Google “wedding anniversary gifts” and even Hallmark quits at 60 years.
Good thing Jim Saunders makes his own cards.
The Oro Valley resident and his wife, Noni, have been married — drum roll, please, because if anything deserves a dramatic buildup this number certainly does — 80 years.
On their anniversary Tuesday, Jim gifted Noni with one of his original, computer-generated creations. They celebrated with a shindig featuring piano music, cake, speeches and toasts at Splendido at Rancho Vistoso, surrounded by family and friends.
The two nonagenarians — Jim hits the big 1-0-0 Aug. 31, Noni is 97 — may not be fast on their feet, but they’re quick with a quip. Go ahead and ask how you pull off an 80-year marriage.
“It just came about,” Noni deadpans.
They met as teenagers on a blind date at a Los Angeles ballroom. Friends paired them as dance partners. Jim says the blue-eyed blonde reeled him in with her sweet charm. Noni admired his strong work ethic — he’d quit school at 14 to get a job — and felt like she’d known Jim forever. Soon, the two were inseparable, so much so that they realized it just made sense to get married. They dated maybe five, six months before tying the knot.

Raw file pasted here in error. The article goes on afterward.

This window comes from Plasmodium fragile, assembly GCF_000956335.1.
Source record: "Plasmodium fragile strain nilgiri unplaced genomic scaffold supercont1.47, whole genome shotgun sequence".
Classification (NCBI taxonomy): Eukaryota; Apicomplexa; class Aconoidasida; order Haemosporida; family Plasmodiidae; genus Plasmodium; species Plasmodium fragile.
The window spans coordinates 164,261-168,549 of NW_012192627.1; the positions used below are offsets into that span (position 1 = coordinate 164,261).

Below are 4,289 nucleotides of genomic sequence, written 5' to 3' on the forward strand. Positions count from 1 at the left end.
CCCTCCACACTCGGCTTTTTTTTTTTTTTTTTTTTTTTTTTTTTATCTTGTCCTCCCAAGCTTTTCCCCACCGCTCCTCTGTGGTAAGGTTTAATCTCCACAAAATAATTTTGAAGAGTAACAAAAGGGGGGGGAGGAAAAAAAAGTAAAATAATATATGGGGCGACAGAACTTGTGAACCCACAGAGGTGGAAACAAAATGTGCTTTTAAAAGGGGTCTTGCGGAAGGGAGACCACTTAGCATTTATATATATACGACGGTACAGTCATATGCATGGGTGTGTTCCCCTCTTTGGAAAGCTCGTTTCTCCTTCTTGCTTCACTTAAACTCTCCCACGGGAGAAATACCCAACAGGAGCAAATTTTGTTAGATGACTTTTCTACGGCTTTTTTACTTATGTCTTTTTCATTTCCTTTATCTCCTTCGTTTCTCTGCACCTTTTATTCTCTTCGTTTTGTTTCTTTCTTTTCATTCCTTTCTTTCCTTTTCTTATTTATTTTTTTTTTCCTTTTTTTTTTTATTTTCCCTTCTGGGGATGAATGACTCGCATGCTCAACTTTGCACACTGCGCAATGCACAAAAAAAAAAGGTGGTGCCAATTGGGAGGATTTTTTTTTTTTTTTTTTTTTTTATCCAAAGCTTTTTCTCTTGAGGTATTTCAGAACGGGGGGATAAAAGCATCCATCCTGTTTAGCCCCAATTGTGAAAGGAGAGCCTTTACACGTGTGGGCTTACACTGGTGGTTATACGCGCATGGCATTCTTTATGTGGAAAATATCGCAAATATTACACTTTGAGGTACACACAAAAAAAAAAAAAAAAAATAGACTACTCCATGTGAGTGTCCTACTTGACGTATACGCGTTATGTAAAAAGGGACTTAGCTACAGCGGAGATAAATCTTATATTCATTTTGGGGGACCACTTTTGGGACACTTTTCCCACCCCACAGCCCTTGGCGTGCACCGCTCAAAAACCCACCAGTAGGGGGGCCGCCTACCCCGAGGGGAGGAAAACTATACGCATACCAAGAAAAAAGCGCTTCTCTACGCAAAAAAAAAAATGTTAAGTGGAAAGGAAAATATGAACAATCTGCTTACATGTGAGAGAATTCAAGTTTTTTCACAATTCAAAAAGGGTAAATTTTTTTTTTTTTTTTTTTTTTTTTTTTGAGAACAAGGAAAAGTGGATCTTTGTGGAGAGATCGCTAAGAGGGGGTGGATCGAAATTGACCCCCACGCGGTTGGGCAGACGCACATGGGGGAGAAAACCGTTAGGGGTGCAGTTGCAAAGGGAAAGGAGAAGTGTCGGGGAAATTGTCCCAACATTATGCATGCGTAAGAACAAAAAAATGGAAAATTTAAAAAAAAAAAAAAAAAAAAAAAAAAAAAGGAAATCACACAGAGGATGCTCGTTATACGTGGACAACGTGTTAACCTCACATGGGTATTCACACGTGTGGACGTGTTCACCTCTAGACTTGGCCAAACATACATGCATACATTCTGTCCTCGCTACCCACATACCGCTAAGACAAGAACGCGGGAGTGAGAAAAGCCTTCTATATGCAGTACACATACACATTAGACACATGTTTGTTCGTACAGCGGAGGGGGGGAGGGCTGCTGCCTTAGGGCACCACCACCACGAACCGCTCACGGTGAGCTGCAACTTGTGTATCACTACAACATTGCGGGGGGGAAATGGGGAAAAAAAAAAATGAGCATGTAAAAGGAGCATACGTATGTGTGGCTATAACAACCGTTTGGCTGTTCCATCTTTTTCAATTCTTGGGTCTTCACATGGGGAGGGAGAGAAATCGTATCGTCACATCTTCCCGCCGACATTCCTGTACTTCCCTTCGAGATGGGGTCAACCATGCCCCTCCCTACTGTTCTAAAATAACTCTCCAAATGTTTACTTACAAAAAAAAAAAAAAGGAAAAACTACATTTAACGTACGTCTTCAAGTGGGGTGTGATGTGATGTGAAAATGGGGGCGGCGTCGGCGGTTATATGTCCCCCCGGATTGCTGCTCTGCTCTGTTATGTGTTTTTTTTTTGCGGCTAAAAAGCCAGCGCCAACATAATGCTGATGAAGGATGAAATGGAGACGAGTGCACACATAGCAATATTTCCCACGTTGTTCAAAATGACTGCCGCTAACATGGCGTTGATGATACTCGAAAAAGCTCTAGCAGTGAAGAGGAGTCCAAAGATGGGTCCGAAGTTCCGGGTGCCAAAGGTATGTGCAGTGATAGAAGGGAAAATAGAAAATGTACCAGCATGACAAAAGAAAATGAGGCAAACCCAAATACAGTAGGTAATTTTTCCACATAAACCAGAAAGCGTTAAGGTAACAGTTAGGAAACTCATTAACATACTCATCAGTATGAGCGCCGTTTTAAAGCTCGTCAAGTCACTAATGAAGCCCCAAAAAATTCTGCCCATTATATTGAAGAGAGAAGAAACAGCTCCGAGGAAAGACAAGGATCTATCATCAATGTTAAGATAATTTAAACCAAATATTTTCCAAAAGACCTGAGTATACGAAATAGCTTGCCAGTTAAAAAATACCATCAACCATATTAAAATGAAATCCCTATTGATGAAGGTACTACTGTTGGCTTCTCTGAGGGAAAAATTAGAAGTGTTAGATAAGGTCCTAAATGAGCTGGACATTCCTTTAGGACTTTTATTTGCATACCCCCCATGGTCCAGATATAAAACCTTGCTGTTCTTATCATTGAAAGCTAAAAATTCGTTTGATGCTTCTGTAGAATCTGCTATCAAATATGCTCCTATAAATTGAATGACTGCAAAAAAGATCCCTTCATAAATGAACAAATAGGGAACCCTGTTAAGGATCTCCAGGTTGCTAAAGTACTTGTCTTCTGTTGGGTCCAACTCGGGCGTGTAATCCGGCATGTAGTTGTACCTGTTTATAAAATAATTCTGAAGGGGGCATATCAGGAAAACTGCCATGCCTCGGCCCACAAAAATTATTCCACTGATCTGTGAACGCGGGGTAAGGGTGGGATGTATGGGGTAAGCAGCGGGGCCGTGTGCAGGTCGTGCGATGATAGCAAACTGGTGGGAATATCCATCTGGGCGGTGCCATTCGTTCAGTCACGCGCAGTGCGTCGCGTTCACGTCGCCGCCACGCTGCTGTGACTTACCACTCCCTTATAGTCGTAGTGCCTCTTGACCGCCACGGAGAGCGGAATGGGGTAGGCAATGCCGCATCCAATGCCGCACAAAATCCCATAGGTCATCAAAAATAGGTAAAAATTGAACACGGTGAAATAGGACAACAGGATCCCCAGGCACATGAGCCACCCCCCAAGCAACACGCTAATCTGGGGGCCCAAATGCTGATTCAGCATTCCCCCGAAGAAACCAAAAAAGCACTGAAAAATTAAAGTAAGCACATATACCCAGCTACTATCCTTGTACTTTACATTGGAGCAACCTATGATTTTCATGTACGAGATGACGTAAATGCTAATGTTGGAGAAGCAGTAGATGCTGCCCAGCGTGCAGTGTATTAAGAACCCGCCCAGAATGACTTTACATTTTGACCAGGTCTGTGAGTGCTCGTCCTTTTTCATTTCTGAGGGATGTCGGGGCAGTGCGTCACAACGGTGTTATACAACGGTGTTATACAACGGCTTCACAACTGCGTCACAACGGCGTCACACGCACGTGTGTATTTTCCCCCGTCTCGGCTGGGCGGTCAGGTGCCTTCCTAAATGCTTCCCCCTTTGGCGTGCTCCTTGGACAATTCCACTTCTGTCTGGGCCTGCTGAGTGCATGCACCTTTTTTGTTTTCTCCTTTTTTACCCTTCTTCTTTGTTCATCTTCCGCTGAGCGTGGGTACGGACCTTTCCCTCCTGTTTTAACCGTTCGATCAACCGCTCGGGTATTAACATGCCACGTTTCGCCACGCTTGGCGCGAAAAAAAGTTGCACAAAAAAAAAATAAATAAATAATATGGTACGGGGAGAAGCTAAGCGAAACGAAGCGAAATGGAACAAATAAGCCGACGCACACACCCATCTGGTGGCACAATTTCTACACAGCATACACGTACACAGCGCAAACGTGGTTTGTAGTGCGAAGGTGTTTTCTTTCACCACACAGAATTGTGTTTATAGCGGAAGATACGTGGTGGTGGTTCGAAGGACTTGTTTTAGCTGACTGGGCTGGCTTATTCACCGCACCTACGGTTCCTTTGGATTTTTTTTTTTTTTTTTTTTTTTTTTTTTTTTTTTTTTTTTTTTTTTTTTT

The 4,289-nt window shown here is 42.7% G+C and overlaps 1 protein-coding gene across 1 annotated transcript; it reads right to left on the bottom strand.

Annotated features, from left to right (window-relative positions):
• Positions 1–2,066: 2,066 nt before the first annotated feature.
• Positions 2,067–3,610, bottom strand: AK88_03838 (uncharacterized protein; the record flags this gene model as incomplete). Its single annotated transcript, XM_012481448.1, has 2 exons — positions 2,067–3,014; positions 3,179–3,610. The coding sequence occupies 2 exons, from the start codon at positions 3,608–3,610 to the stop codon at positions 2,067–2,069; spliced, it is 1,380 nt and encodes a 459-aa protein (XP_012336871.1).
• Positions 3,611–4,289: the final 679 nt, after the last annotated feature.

“I didn’t have any time to waste,” Jim says with a smile.
Not surprisingly, over the course of 80 years, you forget some stuff. Like the actual proposal.
“I know I didn’t get down on my knees, but I must’ve asked you,” Jim says. “Do you remember?”
“It wasn’t a formal, ‘Will you marry me,’” Noni answers.
No matter. The two became Mr. and Mrs. and a year later son Craig came along. Seven years after that, they had another son, Marshall.
Jim became a business owner, buying a cosmetic dental lab and apartments, and Noni joined him, helping manage properties and overseeing books and payroll. They worked together. More than that, they played together: hitting the greens for golf, dancing, fishing and bridge.
After retiring, the two worked on cruise ships — Noni taught bridge and Jim golf — before relocating to Oro Valley 10 years ago. Jim still golfs three times a week, and the couple continue to play cards and games together, but not backgammon any more because Jim’s tired of constantly getting thumped.
His parents have just always enjoyed each other’s company, says Marshall, who adds he never saw them argue when he was growing up.
Jim and Noni, though, recall one real doozy. Noni says she got sick of Jim feeling like he always had to have the last word.
“I thought, ‘OK, have the last word’ and away I went.”
She took off in their car, stranding him. Jim walked four miles to work, grabbed a set of wheels and went from motel to motel, searching for his wife. By the time he found her, Noni says, “I’d even forgotten what we’d argued about.”
All in all, “We’ve been happy together,” Noni says.
Besides, Jim points out, “It’s too late for trade-ins.”